Ganga Zumba was an African royal who escaped enslavement and established the massive runaway slave settlement of Quilombo dos Palmares, in the present-day state of Alagoas, Brazil.
Ganga was born around 1630, the son of a warrior princess by name of Aqualtune.
In 1665, his mother Aqualtune led a force of ten thousand Kongo men and women in the Battle of Mbwila.
The battle of Mbwila came about because the king of Kongo refused to cede Kongo copper mines to the Portuguese, and it was spearheaded by the then king of Kongo Antonio I Vita.
The Portuguese forces won the battle by defeating the forces of the Kingdom of Kongo with their superior firepower, killing over 3,000 men. They also captured the king – and eventually decapitated him, his two sons including Ganga Zumba, a daughter, various court officials and title holders, over 400 other nobles and Ganga Zumba’s mother, Aqualtune, were put on ships and sold as slaves in the Americas.
Ganga Zumba, his brother and sister were made slaves at the plantation of Santa Rita in the Captaincy of Pernambuco in what is now northeast Brazil while their mother, Aqualtune, was transported to the Port of Recife, where she was purchased as a breeding slave.
Ganga Zumba alongside other slaves would eventually escape from their plantation to Palmares where they established a village size community settlement known as Mocambos. In a bid to make it difficult to find for the punitive military expeditions, these Mocambos where built in hidden locations.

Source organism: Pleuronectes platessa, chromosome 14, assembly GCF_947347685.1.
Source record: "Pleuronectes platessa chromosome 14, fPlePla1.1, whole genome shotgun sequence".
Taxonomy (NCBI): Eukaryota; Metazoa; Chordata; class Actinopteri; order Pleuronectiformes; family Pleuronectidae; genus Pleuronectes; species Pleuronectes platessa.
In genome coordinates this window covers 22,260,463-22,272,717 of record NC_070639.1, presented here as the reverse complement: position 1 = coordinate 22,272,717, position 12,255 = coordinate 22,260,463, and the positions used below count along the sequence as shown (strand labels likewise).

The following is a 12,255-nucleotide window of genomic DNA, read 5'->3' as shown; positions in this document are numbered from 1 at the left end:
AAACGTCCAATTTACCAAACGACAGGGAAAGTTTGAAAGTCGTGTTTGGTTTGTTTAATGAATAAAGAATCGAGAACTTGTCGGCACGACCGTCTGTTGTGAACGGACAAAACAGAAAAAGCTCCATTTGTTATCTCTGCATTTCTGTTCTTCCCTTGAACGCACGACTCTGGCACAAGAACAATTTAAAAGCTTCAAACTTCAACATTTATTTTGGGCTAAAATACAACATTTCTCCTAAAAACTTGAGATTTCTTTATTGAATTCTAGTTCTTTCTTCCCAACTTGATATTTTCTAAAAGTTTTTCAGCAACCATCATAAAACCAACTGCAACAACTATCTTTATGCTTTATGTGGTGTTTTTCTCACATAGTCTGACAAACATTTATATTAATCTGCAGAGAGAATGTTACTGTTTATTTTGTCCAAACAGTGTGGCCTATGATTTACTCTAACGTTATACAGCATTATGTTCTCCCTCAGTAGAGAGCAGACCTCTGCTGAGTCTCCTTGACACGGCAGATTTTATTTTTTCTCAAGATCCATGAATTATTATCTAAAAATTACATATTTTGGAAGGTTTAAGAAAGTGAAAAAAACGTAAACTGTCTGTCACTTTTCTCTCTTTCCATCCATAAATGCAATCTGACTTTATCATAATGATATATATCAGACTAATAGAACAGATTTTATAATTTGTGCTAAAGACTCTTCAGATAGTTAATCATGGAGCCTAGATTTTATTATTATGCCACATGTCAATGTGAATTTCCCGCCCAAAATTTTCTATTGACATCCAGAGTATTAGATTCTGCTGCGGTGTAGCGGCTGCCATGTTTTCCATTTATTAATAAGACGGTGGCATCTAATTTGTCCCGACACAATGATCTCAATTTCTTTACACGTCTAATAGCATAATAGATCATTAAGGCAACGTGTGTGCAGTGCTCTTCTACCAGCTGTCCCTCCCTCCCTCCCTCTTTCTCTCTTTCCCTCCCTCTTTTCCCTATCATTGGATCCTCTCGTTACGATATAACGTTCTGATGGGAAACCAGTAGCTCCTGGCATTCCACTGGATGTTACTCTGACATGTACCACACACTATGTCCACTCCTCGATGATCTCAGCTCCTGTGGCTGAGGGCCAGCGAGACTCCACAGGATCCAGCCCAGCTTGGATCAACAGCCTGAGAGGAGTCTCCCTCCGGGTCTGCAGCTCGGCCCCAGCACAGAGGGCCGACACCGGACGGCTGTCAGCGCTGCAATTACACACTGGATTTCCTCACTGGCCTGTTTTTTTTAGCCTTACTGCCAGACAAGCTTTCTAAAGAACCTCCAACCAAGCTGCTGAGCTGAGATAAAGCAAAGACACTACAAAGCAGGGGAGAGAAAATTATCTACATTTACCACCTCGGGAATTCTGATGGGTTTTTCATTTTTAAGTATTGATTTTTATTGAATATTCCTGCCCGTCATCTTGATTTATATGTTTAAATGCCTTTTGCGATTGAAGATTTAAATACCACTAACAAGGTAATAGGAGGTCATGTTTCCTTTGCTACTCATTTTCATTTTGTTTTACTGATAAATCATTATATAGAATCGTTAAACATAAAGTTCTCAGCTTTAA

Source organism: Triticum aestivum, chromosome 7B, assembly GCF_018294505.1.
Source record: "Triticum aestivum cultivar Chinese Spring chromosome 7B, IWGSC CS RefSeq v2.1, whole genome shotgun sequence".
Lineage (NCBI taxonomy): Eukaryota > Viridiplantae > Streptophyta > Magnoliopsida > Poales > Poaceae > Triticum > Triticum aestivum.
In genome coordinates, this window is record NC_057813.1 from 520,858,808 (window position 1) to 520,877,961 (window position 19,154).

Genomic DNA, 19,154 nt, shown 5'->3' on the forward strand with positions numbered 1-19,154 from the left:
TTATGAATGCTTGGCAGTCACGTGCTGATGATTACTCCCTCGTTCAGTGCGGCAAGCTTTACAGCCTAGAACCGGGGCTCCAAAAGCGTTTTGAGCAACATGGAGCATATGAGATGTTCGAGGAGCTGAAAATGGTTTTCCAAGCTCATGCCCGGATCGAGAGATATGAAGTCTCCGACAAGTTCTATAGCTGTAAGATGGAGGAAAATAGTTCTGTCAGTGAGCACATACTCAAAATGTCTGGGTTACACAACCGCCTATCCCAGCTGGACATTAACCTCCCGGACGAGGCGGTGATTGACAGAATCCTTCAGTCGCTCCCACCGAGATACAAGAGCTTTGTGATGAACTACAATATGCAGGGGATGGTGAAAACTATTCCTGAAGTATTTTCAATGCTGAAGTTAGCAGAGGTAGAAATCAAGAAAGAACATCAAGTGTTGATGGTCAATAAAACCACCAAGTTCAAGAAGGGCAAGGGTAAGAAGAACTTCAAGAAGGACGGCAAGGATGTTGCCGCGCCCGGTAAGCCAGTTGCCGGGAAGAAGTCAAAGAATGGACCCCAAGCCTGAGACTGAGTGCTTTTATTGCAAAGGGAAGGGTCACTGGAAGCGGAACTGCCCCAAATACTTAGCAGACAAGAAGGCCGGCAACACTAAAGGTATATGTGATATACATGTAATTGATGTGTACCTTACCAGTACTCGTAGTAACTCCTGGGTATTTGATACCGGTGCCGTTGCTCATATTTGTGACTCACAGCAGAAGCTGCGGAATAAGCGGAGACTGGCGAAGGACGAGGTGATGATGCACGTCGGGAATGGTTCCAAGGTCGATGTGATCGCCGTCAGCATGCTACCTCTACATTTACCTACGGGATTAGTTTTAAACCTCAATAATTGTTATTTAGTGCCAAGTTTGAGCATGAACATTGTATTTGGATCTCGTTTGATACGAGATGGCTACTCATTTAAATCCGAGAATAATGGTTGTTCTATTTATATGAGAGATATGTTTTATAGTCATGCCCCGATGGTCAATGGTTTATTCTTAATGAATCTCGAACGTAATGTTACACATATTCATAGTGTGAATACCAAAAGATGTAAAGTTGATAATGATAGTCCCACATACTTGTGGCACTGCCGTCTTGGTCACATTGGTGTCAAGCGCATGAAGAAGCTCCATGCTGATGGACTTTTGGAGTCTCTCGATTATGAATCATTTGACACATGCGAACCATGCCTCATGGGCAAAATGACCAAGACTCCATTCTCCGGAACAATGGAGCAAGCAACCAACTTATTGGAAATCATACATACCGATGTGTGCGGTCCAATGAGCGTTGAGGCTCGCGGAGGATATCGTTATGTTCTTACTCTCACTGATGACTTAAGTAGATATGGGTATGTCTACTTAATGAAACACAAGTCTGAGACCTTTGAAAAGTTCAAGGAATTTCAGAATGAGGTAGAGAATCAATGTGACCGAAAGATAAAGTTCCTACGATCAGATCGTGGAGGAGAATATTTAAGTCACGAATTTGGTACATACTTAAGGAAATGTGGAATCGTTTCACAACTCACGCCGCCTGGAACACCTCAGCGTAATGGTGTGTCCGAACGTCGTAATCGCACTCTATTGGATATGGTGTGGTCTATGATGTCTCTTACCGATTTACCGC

As the number of runaway slaves increased, the number of Mocambos increased and eventually they formed and merged into a confederation called the Quilombo dos Palmares, under a king, Ganga Zumba, who may have been elected by the leaders of the constituent mocambos.
Ganga Zumba presided the mocambo’s chief council and was considered the King of Palmares. The nine other settlements were headed by brothers, sons, or nephews of Gunga Zumba.
The Quilombo de Palmares was fortified and held 5,000-6,000 people many of whom were well trained in swords and spearmen.
By the 1670s, Ganga Zumba had a palace, three wives, guards, ministers, and devoted subjects at his royal compound called Macaco. The compound also housed his family, guards, and officials, all of which were considered royalty. He was given the respect of a Monarch and the honor of a Lord.
Quilombo of Palmares was famous for the courageous defences they put up against Portuguese forces and capoeira was a vital part of their defence.
After a particularly devastating attack by Portuguese forces in 1678 that wounded Zumba and led to the capture of some of his children, Ganga Zumba sent a letter to the Governor of Pernambuco asking for peace.
The governor responded by agreeing to pardon Ganga Zumba and all his followers, on condition that they relocate from Palmares to Cucaú Valley, closer to the watchful eye of the colonial government and also return all enslaved Africans that had not been born in Palmares.
Ganga Zumba agreed to the terms and was in the process of relocating to Cucaú Valley with his followers when he was allegedly poisoned by Zumbi, one of his more powerful leaders who was against the relocation.
After Ganga’s death, the resistance to Portuguese forces continued under Zumbi, while those loyal to Ganga Zumba relocated to the Cucaú Valley where they were re-enslaved by the Portuguese.
Quilombo Palmares was eventually destroyed in January 1694, and in order to keep the kingdom from being reconstituted, some of the commanders who led the punitive expeditions settled in the land.
Although the kingdom was destroyed, the Palmares region continued to host many smaller runaway settlements, but there was no longer the centralized state in the mountains.
Ganga Zumba is honored in the Cruz das Almas neighborhood, in Maceió, AL. through a square named after him, and a statue constructed in his name.